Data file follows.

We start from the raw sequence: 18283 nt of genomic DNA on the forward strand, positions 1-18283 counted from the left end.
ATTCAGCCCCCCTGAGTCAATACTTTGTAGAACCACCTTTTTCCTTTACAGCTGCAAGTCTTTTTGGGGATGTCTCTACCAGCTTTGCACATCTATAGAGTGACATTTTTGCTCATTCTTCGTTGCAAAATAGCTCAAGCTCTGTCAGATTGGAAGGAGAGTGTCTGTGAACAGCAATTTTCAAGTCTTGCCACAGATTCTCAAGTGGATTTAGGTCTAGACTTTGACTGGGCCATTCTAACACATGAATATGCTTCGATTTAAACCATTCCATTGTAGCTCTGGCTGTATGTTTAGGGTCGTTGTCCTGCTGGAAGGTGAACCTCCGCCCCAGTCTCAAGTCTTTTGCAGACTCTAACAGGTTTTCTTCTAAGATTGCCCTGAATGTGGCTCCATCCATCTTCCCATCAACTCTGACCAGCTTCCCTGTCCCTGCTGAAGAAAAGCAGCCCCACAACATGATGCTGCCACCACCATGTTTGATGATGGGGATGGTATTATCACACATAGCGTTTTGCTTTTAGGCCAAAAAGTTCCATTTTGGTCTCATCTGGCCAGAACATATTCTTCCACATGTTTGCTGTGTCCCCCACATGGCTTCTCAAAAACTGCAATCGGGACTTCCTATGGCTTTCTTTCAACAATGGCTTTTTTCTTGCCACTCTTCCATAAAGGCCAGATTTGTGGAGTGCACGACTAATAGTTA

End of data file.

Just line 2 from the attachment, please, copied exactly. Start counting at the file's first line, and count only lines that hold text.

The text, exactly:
ATTCAGCCCCCCTGAGTCAATACTTTGTAGAACCACCTTTTTCCTTTACAGCTGCAAGTCTTTTTGGGGATGTCTCTACCAGCTTTGCACATCTATAGAGTGACATTTTTGCTCATTCTTCGTTGCAAAATAGCTCAAGCTCTGTCAGATTGGAAGGAGAGTGTCTGTGAACAGCAATTTTCAAGTCTTGCCACAGATTCTCAAGTGGATTTAGGTCTAGACTTTGACTGGGCCATTCTAACACATGAATATGCTTCGATTTAAACCATTCCATTGTAGCTCTGGCTGTATGTTTAGGGTCGTTGTCCTGCTGGAAGGTGAACCTCCGCCCCAGTCTCAAGTCTTTTGCAGACTCTAACAGGTTTTCTTCTAAGATTGCCCTGAATGTGGCTCCATCCATCTTCCCATCAACTCTGACCAGCTTCCCTGTCCCTGCTGAAGAAAAGCAGCCCCACAACATGATGCTGCCACCACCATGTTTGATGATGGGGATGGTATTATCACACATAGCGTTTTGCTTTTAGGCCAAAAAGTTCCATTTTGGTCTCATCTGGCCAGAACATATTCTTCCACATGTTTGCTGTGTCCCCCACATGGCTTCTCAAAAACTGCAATCGGGACTTCCTATGGCTTTCTTTCAACAATGGCTTTTTTCTTGCCACTCTTCCATAAAGGCCAGATTTGTGGAGTGCACGACTAATAGTTA